Q. Why did you choose a career in medicine?
A. My initial interest was to be an actuary. I was very advanced in math, but around the age of 14 my grandfather died of cardiac arrest. I grew up in Guyana, in South America, the second-poorest country in the Western Hemisphere. I was enjoying studying science in school and my interest in medicine developed within a social context. I realized I wanted to do science mixed with understanding the social conditions in life.
Q. When did you leave Guyana?
A. I came to the US when I was almost 15. I went to the worst high school in Brooklyn for about a year and then went off to one of the elite schools in the country, Haverford College in Pennsylvania. Haverford is a Quaker school with an honor code, and that really attracted me because they have this motto of being educated to lead.
Q. You did a cardiology fellowship at Brigham and Women’s Hospital and earned a master’s degree from the Harvard School of Public Health. Now you care for heart patients in the hospital and in office visits. What do you concentrate on in your research?
A. One focus of my research has been disparities. Although life expectancy has improved for all race and ethnic groups, there is a large gap in life expectancy between, for example, white women and black women. There is about a five- to six-year difference in life expectancy between the two groups, and between white women and black men, there is almost a 10-year gap.
Q. What could be causing those differences?
A. People throw forth many different things, including the access to care issue, the quality of care issue, socioeconomic status, and the fact that there is a lack of minority groups and other vulnerable populations in clinical trials. But one thing always struck me. The stressors that are faced by various individuals have different effects on health due to the particular stressor. I want to look at the impact of psychological stress on cardiovascular disease and risk of heart attacks: What are those mechanisms and how might we deal with them?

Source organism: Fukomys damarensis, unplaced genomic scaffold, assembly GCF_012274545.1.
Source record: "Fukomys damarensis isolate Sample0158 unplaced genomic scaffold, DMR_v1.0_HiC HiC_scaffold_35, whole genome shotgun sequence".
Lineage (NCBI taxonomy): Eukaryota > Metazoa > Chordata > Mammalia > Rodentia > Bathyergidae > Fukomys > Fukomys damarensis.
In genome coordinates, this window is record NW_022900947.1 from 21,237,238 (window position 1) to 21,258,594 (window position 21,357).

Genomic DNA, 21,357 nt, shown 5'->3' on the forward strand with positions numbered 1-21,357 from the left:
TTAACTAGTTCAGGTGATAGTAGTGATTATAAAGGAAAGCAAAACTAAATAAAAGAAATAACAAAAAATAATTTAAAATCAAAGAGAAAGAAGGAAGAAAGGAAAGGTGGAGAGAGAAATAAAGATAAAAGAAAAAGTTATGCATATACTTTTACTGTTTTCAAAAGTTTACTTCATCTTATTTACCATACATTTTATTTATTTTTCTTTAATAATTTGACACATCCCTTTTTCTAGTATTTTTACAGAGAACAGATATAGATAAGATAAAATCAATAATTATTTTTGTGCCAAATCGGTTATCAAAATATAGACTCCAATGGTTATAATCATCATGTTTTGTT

Q. What do you and other researchers think might be happening?
A. It might involve the immune system, or the autonomic nervous system and its fight-or-flight response, or the hormonal system. We don’t know what actually happens in the brain when we have a heart attack or when someone walks into the office complaining of palpitations that turn out to be benign.
Q. How do biology and disparities in health care interact?
A. There are social determinants of health under which the stressors would fall. If you live in a neighborhood where you are being constantly subjected to hearing gunshots, and you’re not able to walk in a park because it’s not safe, that does have biological effects. You’re always on — you’re hypervigilant. We have dealt with insurance [coverage] for access to care. We haven’t dealt with the neighborhood.
Q. How does stress show up in risk factors for heart disease?
A. African-Americans have a heightened prevalence of hypertension, at a much younger age than other races or ethnicities.
Q. Other researchers have shown that health-care providers may not be aware of their own biases. Is that part of the picture, too?
A. As an African-American woman, I think we all have to accept it and make sure in our personal and professional lives that we move past those assumptions that can creep in.
Interview was condensed and edited. Elizabeth Cooney can be reached at firstname.lastname@example.org.